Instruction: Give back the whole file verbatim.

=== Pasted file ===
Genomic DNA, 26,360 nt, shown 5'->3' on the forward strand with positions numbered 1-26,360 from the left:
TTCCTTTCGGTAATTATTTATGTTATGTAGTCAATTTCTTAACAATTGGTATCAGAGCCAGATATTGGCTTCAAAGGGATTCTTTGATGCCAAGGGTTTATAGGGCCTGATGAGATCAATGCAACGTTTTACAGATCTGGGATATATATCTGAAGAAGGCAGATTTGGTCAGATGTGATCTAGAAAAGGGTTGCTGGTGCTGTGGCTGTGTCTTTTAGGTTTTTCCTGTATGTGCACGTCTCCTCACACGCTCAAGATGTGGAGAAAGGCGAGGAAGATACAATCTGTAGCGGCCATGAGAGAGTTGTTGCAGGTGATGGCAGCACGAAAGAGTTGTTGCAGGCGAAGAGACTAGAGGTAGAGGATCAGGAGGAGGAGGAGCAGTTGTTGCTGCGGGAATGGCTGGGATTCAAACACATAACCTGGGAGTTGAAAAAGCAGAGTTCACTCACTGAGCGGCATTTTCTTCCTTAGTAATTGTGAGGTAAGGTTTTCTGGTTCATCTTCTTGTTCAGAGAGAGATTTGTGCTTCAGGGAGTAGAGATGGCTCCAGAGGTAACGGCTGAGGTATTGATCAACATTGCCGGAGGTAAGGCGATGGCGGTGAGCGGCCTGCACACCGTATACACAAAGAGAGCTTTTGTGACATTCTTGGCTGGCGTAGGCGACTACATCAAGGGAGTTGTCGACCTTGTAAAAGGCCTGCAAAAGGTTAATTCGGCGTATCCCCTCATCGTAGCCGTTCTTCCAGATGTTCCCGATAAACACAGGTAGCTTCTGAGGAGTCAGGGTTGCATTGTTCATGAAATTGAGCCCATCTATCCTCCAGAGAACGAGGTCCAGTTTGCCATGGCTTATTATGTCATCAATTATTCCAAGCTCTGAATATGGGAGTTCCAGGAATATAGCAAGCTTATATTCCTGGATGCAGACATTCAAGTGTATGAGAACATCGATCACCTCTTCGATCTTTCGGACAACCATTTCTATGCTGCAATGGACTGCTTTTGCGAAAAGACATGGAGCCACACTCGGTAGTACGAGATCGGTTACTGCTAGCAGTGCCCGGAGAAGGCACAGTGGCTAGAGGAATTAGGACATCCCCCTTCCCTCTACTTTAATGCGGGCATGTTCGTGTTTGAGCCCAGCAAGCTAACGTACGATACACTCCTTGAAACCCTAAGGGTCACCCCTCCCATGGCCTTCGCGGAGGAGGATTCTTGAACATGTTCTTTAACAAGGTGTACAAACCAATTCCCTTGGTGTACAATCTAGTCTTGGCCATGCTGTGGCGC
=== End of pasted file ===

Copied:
Genomic DNA, 26,360 nt, shown 5'->3' on the forward strand with positions numbered 1-26,360 from the left:
TTCCTTTCGGTAATTATTTATGTTATGTAGTCAATTTCTTAACAATTGGTATCAGAGCCAGATATTGGCTTCAAAGGGATTCTTTGATGCCAAGGGTTTATAGGGCCTGATGAGATCAATGCAACGTTTTACAGATCTGGGATATATATCTGAAGAAGGCAGATTTGGTCAGATGTGATCTAGAAAAGGGTTGCTGGTGCTGTGGCTGTGTCTTTTAGGTTTTTCCTGTATGTGCACGTCTCCTCACACGCTCAAGATGTGGAGAAAGGCGAGGAAGATACAATCTGTAGCGGCCATGAGAGAGTTGTTGCAGGTGATGGCAGCACGAAAGAGTTGTTGCAGGCGAAGAGACTAGAGGTAGAGGATCAGGAGGAGGAGGAGCAGTTGTTGCTGCGGGAATGGCTGGGATTCAAACACATAACCTGGGAGTTGAAAAAGCAGAGTTCACTCACTGAGCGGCATTTTCTTCCTTAGTAATTGTGAGGTAAGGTTTTCTGGTTCATCTTCTTGTTCAGAGAGAGATTTGTGCTTCAGGGAGTAGAGATGGCTCCAGAGGTAACGGCTGAGGTATTGATCAACATTGCCGGAGGTAAGGCGATGGCGGTGAGCGGCCTGCACACCGTATACACAAAGAGAGCTTTTGTGACATTCTTGGCTGGCGTAGGCGACTACATCAAGGGAGTTGTCGACCTTGTAAAAGGCCTGCAAAAGGTTAATTCGGCGTATCCCCTCATCGTAGCCGTTCTTCCAGATGTTCCCGATAAACACAGGTAGCTTCTGAGGAGTCAGGGTTGCATTGTTCATGAAATTGAGCCCATCTATCCTCCAGAGAACGAGGTCCAGTTTGCCATGGCTTATTATGTCATCAATTATTCCAAGCTCTGAATATGGGAGTTCCAGGAATATAGCAAGCTTATATTCCTGGATGCAGACATTCAAGTGTATGAGAACATCGATCACCTCTTCGATCTTTCGGACAACCATTTCTATGCTGCAATGGACTGCTTTTGCGAAAAGACATGGAGCCACACTCGGTAGTACGAGATCGGTTACTGCTAGCAGTGCCCGGAGAAGGCACAGTGGCTAGAGGAATTAGGACATCCCCCTTCCCTCTACTTTAATGCGGGCATGTTCGTGTTTGAGCCCAGCAAGCTAACGTACGATACACTCCTTGAAACCCTAAGGGTCACCCCTCCCATGGCCTTCGCGGAGGAGGATTCTTGAACATGTTCTTTAACAAGGTGTACAAACCAATTCCCTTGGTGTACAATCTAGTCTTGGCCATGCTGTGGCGC